Camel's Hump -- about to become famous as part of the setting in Notice
This is one of my favorite mountains. I've climbed it a few times -- it's one of several Vermont peaks that is over 4,000 feet (4,083 to be exact, which is high for the east, though they laugh at us in the west) -- and the summit offers beautiful views of the Champlain Valley, where I've lived all my life. So when I needed a peak in Notice, Camel's Hump was an obvious choice. Poor Varian gets into quite a situation up there.
The Native American name for Camel's Hump is the Couching Lion, and in my opinion, it's a much better name. We certainly do not have camels in Vermont. And no, I didn't misspell "couching." Lots of people mistake the word for "crouching" and think that some European who'd been to Africa thought the mountain looked like a lion, crouching down. This is completely wrong.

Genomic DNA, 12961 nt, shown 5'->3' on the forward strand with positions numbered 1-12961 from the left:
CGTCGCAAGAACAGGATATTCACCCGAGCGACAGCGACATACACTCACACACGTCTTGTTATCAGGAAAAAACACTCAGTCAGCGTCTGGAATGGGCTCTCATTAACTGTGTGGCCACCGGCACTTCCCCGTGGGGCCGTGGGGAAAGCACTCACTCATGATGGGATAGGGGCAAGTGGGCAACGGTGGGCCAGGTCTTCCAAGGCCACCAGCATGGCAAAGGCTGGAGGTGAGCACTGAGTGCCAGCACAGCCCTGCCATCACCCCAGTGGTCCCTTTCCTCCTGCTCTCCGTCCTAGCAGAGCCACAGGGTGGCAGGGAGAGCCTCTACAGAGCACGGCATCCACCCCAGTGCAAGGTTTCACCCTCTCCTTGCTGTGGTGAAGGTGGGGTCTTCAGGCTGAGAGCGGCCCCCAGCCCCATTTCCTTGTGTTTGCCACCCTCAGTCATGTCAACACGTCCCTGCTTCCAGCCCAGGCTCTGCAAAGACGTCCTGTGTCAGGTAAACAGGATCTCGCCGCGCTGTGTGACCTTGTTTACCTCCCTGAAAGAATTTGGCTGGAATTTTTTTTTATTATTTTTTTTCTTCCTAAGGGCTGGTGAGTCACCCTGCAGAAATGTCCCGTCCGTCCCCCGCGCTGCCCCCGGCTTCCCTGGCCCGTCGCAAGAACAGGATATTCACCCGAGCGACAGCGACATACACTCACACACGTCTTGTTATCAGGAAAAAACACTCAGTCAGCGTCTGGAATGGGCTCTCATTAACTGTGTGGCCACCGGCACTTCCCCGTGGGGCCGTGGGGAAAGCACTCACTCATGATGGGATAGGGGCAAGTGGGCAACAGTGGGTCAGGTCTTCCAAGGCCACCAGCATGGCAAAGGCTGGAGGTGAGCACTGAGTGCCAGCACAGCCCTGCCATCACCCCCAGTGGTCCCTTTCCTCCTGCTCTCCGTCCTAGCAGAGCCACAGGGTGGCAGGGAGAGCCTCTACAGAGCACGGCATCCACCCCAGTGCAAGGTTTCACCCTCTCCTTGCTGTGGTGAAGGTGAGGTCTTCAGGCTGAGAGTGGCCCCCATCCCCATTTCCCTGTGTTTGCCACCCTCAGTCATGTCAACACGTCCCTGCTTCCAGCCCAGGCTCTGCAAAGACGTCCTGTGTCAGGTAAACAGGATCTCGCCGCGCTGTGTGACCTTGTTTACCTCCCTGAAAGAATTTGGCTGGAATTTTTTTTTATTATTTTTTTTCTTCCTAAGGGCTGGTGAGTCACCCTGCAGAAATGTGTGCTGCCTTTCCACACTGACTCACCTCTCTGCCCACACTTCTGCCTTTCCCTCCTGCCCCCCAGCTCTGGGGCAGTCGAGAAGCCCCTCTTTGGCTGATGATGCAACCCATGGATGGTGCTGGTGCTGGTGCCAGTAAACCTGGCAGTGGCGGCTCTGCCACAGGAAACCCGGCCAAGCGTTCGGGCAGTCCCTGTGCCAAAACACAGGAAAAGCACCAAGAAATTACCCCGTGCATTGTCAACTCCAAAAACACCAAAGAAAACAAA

The word "couching" is something you've seen a cat do -- it's when they stretch out their front legs and kind of stretch out backward, keeping their front legs out straight before them. They often yawn when they do it. Many years ago, Vermont had a population of mountain lions (some believe we still do), and the Native Americans who lived here saw the mountain as a couching mountain lion, having a peaceful, early morning stretch. From the moment I heard that, I started to see the mountain as a couching lion, though I refer to it by the European misnomer.